In September of 1875 Prince
Bhanurangsi with the help of 10
other young princes organized
the editorial of a daily
newspaper, the 'Court', later
renamed the 'Official News'.
Initially these papers were picked up or delivered by hand to the subscribers houses every day. Subsequently he printed the newspapers adhesive stamps, he called the 'Stamp Tickets' with perforations so that they could be torn from the sheets individually. They sold for 1 att each. This 'Stamp Ticket' could be called the first local postage stamp of Siam and was the origin of the first local post in Bangkok. These stamps were affixed to the newspaper as well as on any letters carried by the postman as an additional service carried out for the subscribers.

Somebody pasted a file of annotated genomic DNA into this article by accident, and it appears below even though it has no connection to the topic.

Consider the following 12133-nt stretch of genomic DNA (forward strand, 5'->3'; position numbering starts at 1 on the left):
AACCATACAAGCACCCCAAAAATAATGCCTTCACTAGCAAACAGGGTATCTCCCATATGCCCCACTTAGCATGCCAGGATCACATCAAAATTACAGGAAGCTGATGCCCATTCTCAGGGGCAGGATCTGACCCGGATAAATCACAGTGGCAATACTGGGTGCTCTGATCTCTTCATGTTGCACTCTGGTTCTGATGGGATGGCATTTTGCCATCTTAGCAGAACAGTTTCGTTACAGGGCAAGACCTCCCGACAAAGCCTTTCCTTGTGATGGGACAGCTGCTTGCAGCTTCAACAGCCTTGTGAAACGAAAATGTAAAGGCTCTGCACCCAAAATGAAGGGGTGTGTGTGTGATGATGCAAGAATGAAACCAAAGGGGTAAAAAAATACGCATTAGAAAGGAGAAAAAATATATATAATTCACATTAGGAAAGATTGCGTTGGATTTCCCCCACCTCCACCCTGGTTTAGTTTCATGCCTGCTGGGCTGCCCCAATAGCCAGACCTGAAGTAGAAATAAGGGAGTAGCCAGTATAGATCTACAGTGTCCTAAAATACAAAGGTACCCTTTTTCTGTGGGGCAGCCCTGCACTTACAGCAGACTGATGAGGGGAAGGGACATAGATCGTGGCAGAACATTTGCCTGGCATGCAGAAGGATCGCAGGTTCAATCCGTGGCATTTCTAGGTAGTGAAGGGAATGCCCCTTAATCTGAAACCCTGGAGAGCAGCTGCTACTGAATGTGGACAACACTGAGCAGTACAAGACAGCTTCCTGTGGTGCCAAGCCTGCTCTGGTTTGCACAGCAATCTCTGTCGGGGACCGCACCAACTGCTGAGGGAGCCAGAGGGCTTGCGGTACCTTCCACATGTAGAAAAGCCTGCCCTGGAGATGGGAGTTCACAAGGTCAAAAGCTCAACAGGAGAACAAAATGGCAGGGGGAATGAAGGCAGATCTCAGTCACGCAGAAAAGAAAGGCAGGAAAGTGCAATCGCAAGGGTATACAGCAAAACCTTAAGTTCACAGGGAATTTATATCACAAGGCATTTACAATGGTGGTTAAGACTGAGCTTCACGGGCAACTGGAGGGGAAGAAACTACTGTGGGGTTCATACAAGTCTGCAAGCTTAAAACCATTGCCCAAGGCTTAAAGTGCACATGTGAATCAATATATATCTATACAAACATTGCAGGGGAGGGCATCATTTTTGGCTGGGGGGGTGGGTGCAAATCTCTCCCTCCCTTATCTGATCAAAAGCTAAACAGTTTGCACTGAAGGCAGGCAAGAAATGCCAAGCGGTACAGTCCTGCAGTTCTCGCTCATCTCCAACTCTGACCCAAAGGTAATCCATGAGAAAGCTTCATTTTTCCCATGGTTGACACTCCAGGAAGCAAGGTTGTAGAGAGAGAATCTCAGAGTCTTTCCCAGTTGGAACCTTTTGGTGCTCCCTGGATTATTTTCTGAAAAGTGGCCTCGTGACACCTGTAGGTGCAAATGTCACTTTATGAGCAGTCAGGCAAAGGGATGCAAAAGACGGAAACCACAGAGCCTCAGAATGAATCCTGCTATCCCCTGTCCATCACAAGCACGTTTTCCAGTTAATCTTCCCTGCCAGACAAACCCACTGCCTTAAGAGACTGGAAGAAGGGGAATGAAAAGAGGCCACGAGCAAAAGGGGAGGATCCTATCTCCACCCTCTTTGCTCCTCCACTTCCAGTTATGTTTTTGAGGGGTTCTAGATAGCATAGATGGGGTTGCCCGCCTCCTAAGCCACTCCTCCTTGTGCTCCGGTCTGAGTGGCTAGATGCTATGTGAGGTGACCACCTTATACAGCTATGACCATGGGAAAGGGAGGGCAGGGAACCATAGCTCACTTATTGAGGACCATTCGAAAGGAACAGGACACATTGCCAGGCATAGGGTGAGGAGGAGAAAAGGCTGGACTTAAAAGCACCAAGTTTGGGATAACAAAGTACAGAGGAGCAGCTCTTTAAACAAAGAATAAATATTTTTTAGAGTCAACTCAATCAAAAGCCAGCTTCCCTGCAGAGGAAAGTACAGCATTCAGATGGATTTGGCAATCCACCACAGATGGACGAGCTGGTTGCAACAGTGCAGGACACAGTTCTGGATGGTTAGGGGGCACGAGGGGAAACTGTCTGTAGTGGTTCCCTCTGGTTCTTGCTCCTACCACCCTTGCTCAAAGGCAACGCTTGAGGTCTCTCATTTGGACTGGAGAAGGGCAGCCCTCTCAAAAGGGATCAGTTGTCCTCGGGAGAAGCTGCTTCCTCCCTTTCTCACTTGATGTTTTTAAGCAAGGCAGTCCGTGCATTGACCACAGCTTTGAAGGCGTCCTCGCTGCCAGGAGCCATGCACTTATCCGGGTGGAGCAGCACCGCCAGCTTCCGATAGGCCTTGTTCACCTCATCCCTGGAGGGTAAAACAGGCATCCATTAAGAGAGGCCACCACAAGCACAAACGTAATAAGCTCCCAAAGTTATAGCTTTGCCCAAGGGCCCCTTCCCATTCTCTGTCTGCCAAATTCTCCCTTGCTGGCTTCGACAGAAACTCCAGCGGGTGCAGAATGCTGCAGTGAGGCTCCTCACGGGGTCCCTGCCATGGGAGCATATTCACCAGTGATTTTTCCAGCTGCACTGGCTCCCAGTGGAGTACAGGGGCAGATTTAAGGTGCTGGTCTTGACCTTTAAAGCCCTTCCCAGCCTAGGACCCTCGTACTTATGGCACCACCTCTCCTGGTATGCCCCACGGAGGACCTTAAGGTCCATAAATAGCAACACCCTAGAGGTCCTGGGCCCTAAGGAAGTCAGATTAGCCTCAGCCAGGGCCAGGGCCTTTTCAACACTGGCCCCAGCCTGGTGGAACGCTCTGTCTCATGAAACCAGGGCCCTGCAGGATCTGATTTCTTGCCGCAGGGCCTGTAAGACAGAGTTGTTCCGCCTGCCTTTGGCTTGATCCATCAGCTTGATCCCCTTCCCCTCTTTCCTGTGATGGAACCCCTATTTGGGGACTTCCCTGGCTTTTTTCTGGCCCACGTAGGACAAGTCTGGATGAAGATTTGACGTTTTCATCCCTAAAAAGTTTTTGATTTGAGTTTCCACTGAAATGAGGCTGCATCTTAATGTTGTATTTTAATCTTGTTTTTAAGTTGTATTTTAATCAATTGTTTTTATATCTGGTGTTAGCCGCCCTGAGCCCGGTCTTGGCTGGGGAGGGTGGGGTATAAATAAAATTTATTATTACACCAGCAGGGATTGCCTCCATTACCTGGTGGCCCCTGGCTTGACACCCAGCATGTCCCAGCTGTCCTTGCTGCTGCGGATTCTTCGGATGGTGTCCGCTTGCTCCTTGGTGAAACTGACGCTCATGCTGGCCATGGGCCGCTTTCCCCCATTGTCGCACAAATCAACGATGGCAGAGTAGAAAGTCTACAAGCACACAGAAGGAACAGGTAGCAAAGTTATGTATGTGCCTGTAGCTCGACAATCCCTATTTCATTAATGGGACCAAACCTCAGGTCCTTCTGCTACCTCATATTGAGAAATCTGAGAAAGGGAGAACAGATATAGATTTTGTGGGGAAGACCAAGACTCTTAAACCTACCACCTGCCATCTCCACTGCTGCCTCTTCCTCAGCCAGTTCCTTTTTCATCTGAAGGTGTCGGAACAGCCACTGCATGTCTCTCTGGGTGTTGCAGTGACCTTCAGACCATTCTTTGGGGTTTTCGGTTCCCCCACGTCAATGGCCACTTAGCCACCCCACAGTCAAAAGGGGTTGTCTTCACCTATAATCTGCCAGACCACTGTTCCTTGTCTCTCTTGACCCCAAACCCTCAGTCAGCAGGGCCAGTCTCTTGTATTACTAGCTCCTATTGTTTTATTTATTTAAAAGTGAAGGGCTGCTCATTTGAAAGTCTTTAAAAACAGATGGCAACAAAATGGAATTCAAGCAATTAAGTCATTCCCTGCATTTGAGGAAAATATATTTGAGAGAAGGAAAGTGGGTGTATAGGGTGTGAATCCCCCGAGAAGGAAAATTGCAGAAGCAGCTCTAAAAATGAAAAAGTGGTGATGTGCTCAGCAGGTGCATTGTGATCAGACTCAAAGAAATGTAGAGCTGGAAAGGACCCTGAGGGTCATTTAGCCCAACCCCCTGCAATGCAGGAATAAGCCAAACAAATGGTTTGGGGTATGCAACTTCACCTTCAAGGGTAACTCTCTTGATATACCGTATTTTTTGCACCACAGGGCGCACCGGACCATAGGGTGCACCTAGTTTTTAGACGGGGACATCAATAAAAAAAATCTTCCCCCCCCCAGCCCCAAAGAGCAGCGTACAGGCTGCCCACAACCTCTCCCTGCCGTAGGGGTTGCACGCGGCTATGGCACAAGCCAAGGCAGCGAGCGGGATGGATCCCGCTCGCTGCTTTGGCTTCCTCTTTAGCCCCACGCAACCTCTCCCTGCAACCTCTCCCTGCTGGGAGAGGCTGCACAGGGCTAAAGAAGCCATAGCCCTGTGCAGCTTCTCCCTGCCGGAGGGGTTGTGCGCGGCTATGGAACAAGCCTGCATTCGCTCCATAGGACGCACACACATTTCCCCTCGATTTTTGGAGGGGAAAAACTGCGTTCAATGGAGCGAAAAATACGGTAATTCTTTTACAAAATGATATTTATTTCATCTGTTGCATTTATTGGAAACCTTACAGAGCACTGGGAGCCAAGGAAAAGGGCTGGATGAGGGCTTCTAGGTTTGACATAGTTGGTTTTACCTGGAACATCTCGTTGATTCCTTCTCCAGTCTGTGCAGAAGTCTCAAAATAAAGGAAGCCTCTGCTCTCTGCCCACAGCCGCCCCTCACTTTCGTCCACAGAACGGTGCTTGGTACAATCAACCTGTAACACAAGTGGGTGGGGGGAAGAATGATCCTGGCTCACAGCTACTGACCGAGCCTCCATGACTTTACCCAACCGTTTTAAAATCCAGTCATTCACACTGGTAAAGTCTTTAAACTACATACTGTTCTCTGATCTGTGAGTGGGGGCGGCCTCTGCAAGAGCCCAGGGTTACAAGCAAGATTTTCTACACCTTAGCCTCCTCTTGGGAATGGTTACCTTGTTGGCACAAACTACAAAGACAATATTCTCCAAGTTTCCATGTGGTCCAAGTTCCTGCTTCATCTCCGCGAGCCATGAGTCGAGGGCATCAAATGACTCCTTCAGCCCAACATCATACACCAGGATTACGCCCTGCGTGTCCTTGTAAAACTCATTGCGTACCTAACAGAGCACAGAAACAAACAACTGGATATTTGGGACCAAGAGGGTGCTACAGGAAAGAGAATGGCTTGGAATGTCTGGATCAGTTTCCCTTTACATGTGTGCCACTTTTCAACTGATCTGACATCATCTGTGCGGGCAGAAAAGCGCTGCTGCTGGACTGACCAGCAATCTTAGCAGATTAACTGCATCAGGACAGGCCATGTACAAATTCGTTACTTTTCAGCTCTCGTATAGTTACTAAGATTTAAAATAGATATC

Bhanurangsi's stamp tickets had
2 different designs:
Type 1: The design was copied from the illustration on the top of the first issue of the newspaper. There were several sizes of stamps and the perforations were rather crude. In the middle an oval frame surrounding a portrait of the prince and the words "Rising P" beneath.
Type 2: This was a modified version of Type 1 stamp. The profile was changed and the words "one att" in Thai script were added above the image and the words "Payment for Delivery" beneath and the letters "B" and "P" to either side.
Both types of stamps were
issued in a variety of colors,
light or dark red on yellowish
or creamy paper. Brown or green
on white paper. The stamps were
canceled by signing initials in
black fountain pen ink, hand
stamped with bulls eye design in
black ink, or hand stamped in
black circular design with
Chinese Characters in the
stamps were normally stuck on
the back of the envelopes and
signed by the sender.